BARCELONA, SPAIN—Does the evidence warrant a reconsideration of the use of autologous stem cell transplantation for adults with acute lymphoblastic leukemia? That was the question proposed here at the European Hematology Association Congress in a session by Anthony Goldstone, MD, Consultant Pathologist at University College in London.
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Dr. Goldstone explained that because of improvements in techniques since the 1990s—especially the availability of minimal residual disease (MRD) analysis (which he compared with betting on the match result while the game is in progress—that autologous transplantation could be an option for patients not eligible for allogeneic transplantation or who do not have a donor, in order to avoid lengthy intensive chemotherapy.
The Medical Research Council-Eastern Cooperative Oncology Group (MRC-ECOG) UKALL 12 study, begun in 1993 with approximately 2,000 patients, provided the data underpinning Prof Goldstone's views on this difficult-to-treat malignancy, and he presented evidence for continuing studies among adult patients with ALL in the modern era of monitoring for MRD.
“What's happened in the last five years is that the value of measuring MRD has been learned from pediatricians,” he said in an interview.
It is now known based on that experience that even when the outlook appears positive for such children, that there may be refractory disease in small amounts not eliminated by initial therapy. “You can now factor in MRD analysis—in addition to all the pre-treatment characteristics—to give a whole extra dimension to help decide whether to transplant,” Dr. Goldstone said.
The implication is that the 7% survival inferiority associated with autologous transplantation seen in the UKALL 12 study may have been partly the consequence of autografts being given to patients who still had MRD for whom there was thus little or no chance of success compared with patients who were molecularly free of disease.
Dr. Goldstone suggested that had MRD analysis been available at the time the UKALL study began, that the inclusion criteria for considering autologous transplantation would have been different, but that this omission now opens a window of opportunity for further investigation.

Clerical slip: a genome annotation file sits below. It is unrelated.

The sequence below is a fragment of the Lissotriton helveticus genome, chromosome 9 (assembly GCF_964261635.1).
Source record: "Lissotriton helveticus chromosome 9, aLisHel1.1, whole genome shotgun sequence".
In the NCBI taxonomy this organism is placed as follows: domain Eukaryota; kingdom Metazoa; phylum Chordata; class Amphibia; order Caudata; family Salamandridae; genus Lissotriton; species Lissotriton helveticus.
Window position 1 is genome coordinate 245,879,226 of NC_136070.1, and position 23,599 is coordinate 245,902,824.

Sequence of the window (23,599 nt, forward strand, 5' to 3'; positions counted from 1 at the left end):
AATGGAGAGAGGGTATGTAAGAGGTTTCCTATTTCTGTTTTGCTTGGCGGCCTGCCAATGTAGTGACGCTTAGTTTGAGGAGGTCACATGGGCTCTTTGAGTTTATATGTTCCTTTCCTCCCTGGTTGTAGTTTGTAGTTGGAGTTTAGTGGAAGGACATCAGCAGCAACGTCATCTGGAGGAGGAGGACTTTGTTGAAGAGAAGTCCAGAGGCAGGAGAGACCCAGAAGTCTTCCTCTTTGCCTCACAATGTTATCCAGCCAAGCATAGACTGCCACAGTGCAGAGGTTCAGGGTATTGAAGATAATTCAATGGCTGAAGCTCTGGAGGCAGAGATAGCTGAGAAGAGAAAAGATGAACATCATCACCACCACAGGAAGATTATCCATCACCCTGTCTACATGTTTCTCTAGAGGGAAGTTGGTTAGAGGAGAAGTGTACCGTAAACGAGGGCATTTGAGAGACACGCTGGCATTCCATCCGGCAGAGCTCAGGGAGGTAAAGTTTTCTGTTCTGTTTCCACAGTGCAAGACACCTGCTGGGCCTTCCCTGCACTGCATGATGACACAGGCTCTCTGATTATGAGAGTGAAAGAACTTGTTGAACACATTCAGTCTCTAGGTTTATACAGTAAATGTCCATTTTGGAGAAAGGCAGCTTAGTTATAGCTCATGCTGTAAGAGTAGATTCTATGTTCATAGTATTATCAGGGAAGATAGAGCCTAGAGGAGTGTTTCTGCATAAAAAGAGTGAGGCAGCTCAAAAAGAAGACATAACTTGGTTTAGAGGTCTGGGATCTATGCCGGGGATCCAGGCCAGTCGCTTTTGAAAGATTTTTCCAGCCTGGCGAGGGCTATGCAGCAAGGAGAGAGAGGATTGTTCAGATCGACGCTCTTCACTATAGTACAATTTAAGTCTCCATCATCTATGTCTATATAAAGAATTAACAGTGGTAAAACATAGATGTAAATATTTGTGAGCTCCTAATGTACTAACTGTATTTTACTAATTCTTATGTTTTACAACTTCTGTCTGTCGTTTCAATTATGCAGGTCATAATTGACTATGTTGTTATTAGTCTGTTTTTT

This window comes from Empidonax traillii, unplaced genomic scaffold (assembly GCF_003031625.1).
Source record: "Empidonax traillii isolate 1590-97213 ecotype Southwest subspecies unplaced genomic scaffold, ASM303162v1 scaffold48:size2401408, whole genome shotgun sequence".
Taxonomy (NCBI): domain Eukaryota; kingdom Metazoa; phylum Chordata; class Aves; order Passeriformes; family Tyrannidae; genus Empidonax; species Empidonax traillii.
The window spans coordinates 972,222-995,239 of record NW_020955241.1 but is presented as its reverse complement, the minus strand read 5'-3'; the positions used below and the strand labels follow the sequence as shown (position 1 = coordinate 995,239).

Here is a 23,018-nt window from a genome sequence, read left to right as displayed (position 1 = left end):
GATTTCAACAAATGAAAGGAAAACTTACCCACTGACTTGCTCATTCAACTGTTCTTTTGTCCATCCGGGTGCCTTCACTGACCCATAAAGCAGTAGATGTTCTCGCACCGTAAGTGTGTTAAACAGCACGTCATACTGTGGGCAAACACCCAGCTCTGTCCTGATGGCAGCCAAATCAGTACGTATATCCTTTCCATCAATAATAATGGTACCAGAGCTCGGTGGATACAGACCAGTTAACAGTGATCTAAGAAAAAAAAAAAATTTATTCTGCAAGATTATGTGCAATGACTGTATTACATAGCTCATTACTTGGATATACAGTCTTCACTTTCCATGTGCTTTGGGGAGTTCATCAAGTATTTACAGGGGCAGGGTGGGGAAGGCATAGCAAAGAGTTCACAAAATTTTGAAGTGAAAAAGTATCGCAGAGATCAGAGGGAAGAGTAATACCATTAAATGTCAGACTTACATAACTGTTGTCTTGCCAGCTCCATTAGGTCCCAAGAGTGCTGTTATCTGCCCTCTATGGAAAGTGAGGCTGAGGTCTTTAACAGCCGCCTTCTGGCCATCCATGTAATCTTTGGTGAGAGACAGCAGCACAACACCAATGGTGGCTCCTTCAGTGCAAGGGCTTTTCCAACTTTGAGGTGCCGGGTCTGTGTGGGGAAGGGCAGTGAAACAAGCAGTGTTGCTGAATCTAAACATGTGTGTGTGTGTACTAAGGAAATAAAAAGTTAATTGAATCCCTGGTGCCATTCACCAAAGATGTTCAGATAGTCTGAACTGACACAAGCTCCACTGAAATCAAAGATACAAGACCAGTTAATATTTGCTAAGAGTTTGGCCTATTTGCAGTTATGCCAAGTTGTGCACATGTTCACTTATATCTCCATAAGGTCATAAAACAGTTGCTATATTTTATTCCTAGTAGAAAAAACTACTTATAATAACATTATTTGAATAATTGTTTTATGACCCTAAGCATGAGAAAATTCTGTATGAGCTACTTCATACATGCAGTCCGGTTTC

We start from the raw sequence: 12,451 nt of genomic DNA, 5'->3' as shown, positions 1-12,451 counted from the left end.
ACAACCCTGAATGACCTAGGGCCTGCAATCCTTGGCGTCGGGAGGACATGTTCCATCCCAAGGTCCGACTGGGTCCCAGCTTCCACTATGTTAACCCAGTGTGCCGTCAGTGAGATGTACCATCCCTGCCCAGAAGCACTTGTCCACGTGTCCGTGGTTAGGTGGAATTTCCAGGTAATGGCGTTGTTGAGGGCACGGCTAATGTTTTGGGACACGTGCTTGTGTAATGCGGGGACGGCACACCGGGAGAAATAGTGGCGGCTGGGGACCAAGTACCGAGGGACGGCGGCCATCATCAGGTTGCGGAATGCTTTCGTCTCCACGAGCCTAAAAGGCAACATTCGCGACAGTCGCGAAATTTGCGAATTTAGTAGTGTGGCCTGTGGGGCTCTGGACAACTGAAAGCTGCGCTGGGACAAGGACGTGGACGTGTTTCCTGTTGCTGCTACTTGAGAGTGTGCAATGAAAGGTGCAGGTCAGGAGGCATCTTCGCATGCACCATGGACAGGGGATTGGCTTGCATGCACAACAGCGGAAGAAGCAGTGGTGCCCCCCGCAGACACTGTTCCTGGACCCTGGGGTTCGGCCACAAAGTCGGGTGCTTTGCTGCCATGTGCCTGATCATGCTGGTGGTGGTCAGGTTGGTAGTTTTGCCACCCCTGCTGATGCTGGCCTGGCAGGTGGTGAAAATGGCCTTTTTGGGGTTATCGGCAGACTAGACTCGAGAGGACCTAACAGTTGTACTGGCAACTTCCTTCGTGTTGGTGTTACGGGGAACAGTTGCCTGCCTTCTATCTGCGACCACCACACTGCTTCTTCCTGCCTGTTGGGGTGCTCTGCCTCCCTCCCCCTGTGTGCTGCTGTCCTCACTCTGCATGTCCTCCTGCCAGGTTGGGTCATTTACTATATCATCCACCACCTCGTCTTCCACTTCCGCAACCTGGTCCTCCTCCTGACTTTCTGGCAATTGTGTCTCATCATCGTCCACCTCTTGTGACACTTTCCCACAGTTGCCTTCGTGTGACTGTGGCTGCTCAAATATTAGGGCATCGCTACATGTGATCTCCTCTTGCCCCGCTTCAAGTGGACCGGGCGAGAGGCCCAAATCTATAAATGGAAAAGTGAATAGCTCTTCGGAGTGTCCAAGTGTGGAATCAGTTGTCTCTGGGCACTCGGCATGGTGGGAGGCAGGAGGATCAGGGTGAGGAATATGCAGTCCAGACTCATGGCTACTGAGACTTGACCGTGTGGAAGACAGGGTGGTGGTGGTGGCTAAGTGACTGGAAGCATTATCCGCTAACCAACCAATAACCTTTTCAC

The aim of UKALL 12 had been to give sibling transplants to all eligible patients for whom a donor was available and to randomize the others between extensive, long-lasting chemotherapy (2.5 years) and the much shorter regimen of autografting (6 months in duration). Following confirmation from the study that allografts were superior in all groups and all ages (even though the 40 to 50 percent survival rates at five years in the best prognosis groups did not approach the success rates found in pediatric disease) it was clearly a disappointment that autografts resulted in significantly lower rates of overall survival than those for arduous chemotherapy, Dr. Goldstone said.
Expand Age Range for ‘Pediatric Style’ Regimens
He also discussed the scope for extending “pediatric style” regimens to older patients—i.e., those in their teens and 20s, among whom there may be patients who respond much better than if treated with “adult regimens,” since results have already shown that using pediatric regimens can be better than trying to transplant a patient under the age of 30 with either allo- or auto-grafts.
Defining risk in adults with ALL is paramount, Dr. Goldstone emphasized, noting the different factors defining risk, such as age, and particularly blast cell count—“the higher it is, the worse it is in terms of prognosis.”
Next for testing, he suggested, was to check for any of the chromosome abnormalities in the bone marrow known to produce unsuccessful results with conventional chemotherapy. All of these factors, he stated, should be combined to define high or standard risk before treatment begins.
Today it is possible to “widen the constituency of eligibility for transplantation” because matched unrelated donor transplants can produce results in line with those for sibling donors, he said. In addition, for patients over age 40, results with conventional therapy are so poor that techniques that harness the graft-vs-leukemia effect, such as reduced intensity conditioning—aka “mini-transplants”—and although still risky, might still produce clearly superior outcomes.
Dr. Goldstone said he was impressed by the rationale of these approaches, which reduce the ablative toxicity of transplantation while permitting the graft to “eat away slowly” at the residual disease, and there is good evidence that older patients can survive such transplants and benefit—”unlike a myeloablative transplant, which is very different over the age of 40 or 45.”
Dr. Goldstone acknowledged, though, that problems with engraftment and re-emergence of the disease, as well as with opportunistic infections, remain, and urged the continuation of randomized studies.
Asked whether he thought MRD could be used as the main focus for risk stratification since it incorporates both response to treatment and the biology of the disease, whereas the other main risk factor of age reflects only the biology of the disease, Dr. Goldstone said that that would be too big a leap, to move only to MRD-based analysis, rather than incorporating the other factors still known to be important.
He said it would be difficult to abandon cytogenetics and molecular markers in decision-making, since there was so much emerging about the molecular basis of hematologic malignancies. MRD adds more to decision making, but there is still controversy to be resolved by future studies.
© 2010 Lippincott Williams & Wilkins, Inc.